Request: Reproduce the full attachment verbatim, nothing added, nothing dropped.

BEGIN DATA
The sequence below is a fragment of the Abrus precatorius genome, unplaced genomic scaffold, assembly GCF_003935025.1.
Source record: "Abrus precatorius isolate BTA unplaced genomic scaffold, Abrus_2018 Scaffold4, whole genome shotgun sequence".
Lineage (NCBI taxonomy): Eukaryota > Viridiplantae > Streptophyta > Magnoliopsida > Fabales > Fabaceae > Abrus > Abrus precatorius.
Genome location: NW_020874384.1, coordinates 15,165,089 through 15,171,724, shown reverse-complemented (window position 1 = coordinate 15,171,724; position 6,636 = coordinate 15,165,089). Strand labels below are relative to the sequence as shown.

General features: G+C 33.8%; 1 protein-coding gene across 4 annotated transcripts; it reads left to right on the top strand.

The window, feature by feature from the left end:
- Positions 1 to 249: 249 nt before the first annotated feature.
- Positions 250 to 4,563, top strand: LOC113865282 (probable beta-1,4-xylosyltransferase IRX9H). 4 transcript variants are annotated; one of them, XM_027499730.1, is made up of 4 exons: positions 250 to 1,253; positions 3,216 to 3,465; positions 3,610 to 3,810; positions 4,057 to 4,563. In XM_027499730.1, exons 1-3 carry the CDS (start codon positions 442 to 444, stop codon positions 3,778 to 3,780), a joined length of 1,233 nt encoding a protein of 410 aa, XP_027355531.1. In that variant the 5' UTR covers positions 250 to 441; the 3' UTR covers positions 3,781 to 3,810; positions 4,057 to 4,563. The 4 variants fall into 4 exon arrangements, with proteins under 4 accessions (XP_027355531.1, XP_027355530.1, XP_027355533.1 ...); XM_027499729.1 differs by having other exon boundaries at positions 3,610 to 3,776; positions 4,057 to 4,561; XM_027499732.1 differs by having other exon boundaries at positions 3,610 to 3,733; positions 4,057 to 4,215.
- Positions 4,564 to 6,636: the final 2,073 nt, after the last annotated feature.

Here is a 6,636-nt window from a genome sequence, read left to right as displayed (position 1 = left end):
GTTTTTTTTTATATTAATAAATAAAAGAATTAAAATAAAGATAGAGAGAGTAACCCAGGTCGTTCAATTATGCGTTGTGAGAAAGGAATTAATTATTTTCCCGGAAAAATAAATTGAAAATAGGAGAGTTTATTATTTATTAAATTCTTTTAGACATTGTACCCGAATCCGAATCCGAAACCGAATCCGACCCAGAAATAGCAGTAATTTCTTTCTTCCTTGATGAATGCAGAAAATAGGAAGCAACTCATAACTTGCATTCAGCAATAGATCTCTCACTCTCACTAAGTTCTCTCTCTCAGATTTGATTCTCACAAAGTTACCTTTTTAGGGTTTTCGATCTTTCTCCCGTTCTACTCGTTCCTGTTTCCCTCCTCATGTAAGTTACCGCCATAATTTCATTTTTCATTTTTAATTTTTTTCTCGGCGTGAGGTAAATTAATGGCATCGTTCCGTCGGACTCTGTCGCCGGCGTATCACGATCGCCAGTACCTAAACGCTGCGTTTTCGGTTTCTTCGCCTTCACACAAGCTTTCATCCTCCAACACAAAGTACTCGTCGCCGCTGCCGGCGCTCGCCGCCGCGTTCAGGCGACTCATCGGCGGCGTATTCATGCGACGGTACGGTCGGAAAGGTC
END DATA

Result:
The sequence below is a fragment of the Abrus precatorius genome, unplaced genomic scaffold, assembly GCF_003935025.1.
Source record: "Abrus precatorius isolate BTA unplaced genomic scaffold, Abrus_2018 Scaffold4, whole genome shotgun sequence".
Lineage (NCBI taxonomy): Eukaryota > Viridiplantae > Streptophyta > Magnoliopsida > Fabales > Fabaceae > Abrus > Abrus precatorius.
Genome location: NW_020874384.1, coordinates 15,165,089 through 15,171,724, shown reverse-complemented (window position 1 = coordinate 15,171,724; position 6,636 = coordinate 15,165,089). Strand labels below are relative to the sequence as shown.

General features: G+C 33.8%; 1 protein-coding gene across 4 annotated transcripts; it reads left to right on the top strand.

The window, feature by feature from the left end:
- Positions 1 to 249: 249 nt before the first annotated feature.
- Positions 250 to 4,563, top strand: LOC113865282 (probable beta-1,4-xylosyltransferase IRX9H). 4 transcript variants are annotated; one of them, XM_027499730.1, is made up of 4 exons: positions 250 to 1,253; positions 3,216 to 3,465; positions 3,610 to 3,810; positions 4,057 to 4,563. In XM_027499730.1, exons 1-3 carry the CDS (start codon positions 442 to 444, stop codon positions 3,778 to 3,780), a joined length of 1,233 nt encoding a protein of 410 aa, XP_027355531.1. In that variant the 5' UTR covers positions 250 to 441; the 3' UTR covers positions 3,781 to 3,810; positions 4,057 to 4,563. The 4 variants fall into 4 exon arrangements, with proteins under 4 accessions (XP_027355531.1, XP_027355530.1, XP_027355533.1 ...); XM_027499729.1 differs by having other exon boundaries at positions 3,610 to 3,776; positions 4,057 to 4,561; XM_027499732.1 differs by having other exon boundaries at positions 3,610 to 3,733; positions 4,057 to 4,215.
- Positions 4,564 to 6,636: the final 2,073 nt, after the last annotated feature.

Here is a 6,636-nt window from a genome sequence, read left to right as displayed (position 1 = left end):
GTTTTTTTTTATATTAATAAATAAAAGAATTAAAATAAAGATAGAGAGAGTAACCCAGGTCGTTCAATTATGCGTTGTGAGAAAGGAATTAATTATTTTCCCGGAAAAATAAATTGAAAATAGGAGAGTTTATTATTTATTAAATTCTTTTAGACATTGTACCCGAATCCGAATCCGAAACCGAATCCGACCCAGAAATAGCAGTAATTTCTTTCTTCCTTGATGAATGCAGAAAATAGGAAGCAACTCATAACTTGCATTCAGCAATAGATCTCTCACTCTCACTAAGTTCTCTCTCTCAGATTTGATTCTCACAAAGTTACCTTTTTAGGGTTTTCGATCTTTCTCCCGTTCTACTCGTTCCTGTTTCCCTCCTCATGTAAGTTACCGCCATAATTTCATTTTTCATTTTTAATTTTTTTCTCGGCGTGAGGTAAATTAATGGCATCGTTCCGTCGGACTCTGTCGCCGGCGTATCACGATCGCCAGTACCTAAACGCTGCGTTTTCGGTTTCTTCGCCTTCACACAAGCTTTCATCCTCCAACACAAAGTACTCGTCGCCGCTGCCGGCGCTCGCCGCCGCGTTCAGGCGACTCATCGGCGGCGTATTCATGCGACGGTACGGTCGGAAAGGTC